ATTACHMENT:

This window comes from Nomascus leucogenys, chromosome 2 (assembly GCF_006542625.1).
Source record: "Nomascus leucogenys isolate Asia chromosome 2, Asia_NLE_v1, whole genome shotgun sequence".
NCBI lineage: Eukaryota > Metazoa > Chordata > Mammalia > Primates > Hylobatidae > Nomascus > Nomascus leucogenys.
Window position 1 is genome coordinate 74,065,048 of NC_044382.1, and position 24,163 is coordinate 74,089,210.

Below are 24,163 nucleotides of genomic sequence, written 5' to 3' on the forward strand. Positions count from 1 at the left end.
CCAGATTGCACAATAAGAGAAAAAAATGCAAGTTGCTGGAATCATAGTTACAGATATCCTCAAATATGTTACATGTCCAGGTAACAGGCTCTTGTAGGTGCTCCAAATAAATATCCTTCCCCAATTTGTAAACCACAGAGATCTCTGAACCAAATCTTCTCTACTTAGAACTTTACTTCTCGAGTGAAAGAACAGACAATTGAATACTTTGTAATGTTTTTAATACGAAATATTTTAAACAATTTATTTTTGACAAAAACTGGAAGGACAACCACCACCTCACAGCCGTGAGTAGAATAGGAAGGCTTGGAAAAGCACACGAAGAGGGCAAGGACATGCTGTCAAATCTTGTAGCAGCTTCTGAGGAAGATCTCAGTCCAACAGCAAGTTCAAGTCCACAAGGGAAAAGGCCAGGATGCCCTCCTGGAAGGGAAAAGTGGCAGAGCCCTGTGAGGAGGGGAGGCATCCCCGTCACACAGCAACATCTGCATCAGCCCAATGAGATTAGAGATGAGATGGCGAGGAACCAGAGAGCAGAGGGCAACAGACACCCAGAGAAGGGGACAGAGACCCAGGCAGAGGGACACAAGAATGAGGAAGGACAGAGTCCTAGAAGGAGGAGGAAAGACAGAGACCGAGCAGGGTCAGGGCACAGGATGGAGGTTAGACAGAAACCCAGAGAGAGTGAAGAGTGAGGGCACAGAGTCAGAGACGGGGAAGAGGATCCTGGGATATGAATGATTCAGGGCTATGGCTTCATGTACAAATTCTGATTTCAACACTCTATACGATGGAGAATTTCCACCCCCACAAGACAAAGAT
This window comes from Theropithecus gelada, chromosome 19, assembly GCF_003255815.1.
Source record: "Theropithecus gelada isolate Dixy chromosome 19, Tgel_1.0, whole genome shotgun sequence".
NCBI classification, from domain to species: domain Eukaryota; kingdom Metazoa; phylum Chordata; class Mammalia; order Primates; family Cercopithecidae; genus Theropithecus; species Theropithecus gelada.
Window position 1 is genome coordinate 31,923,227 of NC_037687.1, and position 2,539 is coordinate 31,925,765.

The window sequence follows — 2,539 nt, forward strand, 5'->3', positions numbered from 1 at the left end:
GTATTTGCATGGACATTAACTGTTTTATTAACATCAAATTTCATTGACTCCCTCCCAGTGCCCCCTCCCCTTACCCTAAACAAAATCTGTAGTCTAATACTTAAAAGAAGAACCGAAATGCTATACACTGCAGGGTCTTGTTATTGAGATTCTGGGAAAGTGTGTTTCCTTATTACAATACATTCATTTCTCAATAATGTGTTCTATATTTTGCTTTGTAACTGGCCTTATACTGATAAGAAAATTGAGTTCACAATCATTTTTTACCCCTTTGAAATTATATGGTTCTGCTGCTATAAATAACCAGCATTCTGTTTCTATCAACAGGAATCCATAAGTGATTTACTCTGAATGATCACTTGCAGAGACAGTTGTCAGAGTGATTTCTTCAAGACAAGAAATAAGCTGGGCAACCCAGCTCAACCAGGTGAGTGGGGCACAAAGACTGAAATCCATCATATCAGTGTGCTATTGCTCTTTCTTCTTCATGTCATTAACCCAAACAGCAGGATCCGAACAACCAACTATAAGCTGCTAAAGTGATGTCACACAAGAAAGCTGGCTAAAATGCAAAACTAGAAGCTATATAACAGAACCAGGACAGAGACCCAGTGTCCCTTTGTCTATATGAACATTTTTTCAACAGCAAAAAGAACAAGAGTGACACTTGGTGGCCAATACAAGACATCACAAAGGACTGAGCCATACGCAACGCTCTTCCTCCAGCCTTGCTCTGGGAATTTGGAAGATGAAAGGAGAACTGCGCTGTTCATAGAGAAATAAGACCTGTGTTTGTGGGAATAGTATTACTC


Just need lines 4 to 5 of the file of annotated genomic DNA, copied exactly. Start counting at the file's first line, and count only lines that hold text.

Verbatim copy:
Window position 1 is genome coordinate 74,065,048 of NC_044382.1, and position 24,163 is coordinate 74,089,210.

Below are 24,163 nucleotides of genomic sequence, written 5' to 3' on the forward strand. Positions count from 1 at the left end.